(I wrote these FAQ's to share with the physician community in our ACO. Hopefully physicians practicing in other ACO's may also find these helpful.)
What are HCC’s?
CMS groups certain related diagnoses under a single identifier, which are called Hierarchical Condition Categories (HCC's).
|Related Diagnosis||HCC Category||Risk Adjusted Weight|
|Esophageal varices w bleed
Esophageal varices w/o bleed
Cirrhosis of Liver NOS
What is the purpose of HCC’s?
HCC’s are used by Medicare and Medicare Advantage (MA) plans for risk adjustment of patients to determine their health/sickness status. Based on this risk adjustment, Medicare & MA plans determine how many dollars will be set aside to take care of patients in the following year.
E.g. Coding for diseases that fall under HCC #25 tells the payors that the patient is sicker and will require more healthcare resources. The insurance companies will then set aside additional dollars to take care of these patients.
How does this benefit my practice?
Accurately documenting comorbidities allows insurers to use HCC risk adjustment model to set aside more dollars for individual patients in the following year. Under shared savings and risk based contracts, if more dollars are set aside to pay for healthcare, then there is a higher chance that there will be money left over at the end of year that could be distributed to the providers.
E.g. If we code accurately that the patient has “portal hypertension” (HCC #25), in addition to “alcoholic liver disease NOS” (HCC #26), the payors will set aside more dollars to take care of this patient in the next year. This increases the probability that there will shared savings.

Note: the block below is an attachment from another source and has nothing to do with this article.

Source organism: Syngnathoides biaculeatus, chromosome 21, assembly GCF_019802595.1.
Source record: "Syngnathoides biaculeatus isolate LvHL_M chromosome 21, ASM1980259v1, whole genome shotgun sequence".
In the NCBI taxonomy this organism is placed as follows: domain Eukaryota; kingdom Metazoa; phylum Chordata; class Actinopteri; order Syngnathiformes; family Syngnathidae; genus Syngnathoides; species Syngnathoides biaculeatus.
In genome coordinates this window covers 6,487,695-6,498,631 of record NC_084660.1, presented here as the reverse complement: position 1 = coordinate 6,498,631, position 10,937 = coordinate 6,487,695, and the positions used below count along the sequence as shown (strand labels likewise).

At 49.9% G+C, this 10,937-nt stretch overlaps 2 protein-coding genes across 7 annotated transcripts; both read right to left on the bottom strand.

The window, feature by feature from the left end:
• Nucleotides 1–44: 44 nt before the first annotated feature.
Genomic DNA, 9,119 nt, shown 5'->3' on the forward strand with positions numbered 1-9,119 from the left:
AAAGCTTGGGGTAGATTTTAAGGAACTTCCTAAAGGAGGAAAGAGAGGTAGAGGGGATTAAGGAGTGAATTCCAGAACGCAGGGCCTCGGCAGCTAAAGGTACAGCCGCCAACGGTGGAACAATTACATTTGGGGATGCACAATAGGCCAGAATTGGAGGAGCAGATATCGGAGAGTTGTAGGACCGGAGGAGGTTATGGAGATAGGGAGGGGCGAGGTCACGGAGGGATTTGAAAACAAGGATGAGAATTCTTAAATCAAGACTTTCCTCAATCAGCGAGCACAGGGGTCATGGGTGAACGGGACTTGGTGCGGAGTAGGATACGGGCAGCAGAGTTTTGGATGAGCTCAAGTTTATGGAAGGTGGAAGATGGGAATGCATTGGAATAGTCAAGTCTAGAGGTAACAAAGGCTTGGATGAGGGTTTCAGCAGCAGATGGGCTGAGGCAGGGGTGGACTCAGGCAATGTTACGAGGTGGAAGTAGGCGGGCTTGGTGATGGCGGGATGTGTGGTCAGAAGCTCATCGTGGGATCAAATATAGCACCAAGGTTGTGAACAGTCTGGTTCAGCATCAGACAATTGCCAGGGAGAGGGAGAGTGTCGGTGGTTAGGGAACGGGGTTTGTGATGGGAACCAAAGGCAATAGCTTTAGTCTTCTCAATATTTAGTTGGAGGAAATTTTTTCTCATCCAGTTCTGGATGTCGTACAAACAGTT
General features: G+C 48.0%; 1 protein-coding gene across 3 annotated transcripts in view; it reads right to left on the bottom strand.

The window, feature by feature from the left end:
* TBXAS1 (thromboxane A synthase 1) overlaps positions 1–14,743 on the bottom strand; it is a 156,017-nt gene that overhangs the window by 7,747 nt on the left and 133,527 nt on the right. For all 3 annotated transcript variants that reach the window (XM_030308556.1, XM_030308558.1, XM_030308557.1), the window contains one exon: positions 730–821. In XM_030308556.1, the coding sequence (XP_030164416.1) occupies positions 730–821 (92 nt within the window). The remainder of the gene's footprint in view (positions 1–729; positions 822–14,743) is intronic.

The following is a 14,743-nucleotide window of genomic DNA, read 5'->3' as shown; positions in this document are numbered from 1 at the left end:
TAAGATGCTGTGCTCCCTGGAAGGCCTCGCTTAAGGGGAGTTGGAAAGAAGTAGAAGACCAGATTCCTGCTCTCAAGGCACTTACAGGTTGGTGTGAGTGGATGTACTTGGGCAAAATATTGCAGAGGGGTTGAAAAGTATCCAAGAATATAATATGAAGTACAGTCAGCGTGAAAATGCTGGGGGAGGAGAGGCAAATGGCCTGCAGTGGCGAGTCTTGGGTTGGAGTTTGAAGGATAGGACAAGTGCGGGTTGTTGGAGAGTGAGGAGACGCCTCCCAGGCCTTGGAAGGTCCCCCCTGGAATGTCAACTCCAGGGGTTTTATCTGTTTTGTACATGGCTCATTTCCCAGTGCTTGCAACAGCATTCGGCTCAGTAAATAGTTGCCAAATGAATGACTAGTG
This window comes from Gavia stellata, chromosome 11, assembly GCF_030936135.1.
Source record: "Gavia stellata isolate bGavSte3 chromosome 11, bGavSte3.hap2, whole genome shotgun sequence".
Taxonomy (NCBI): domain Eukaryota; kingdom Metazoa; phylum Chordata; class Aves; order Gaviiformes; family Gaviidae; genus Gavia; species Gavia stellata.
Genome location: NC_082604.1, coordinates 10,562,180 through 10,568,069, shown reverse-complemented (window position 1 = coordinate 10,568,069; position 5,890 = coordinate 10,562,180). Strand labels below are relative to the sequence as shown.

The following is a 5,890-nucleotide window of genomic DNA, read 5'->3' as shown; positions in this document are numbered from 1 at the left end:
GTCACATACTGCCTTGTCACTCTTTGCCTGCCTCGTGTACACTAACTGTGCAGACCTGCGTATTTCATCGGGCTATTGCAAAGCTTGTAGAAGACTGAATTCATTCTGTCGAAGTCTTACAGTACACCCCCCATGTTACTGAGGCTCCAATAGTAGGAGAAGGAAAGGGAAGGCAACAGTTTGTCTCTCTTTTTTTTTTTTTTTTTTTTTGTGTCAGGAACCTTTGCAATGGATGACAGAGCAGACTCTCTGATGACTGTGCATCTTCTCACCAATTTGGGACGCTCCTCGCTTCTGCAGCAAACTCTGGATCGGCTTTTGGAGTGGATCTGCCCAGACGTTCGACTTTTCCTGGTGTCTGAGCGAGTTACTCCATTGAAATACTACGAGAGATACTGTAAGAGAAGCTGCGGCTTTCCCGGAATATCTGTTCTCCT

How do I ensure appropriate HCC coding?
There are a couple of ways to ensure that we capture all the appropriate information for risk adjustment:
1. Be specific about the diagnosis in your Assessment & Plan and ensure accurate charge capture
E.g. Document the treatment plan for both “Alcoholic Cirrhosis” and “Portal Hypertension”. The treatment plan can be as simple as – “Stable, No medication changes.” Ensure that the ICD codes for both these diagnoses are captured on the bill that is sent to insurance companies.
2. Document and bill every year that the patient still has the diagnoses, even if the treatment will not change. This ensures that the insurance companies will continue to factor the diagnoses when calculating payment for the next year
|Year||Diagnoses documented & billed||Risk Adjustment Calculation for Next Year|
|2014||Alcoholic Liver Disease
|2015||Alcoholic Liver Disease||0.5292|
|2016||(Dollar allocation for 2016 may be lower than in 2015 as "portal hypertension" was not documented in 2015)|
Based on the documentation/bill in 2014 (in the table above), the dollar allocation by insurance companies for 2015 is higher. However, the risk adjusted dollar allocation for 2016 may be lower as “portal hypertension” was not documented and billed in 2015.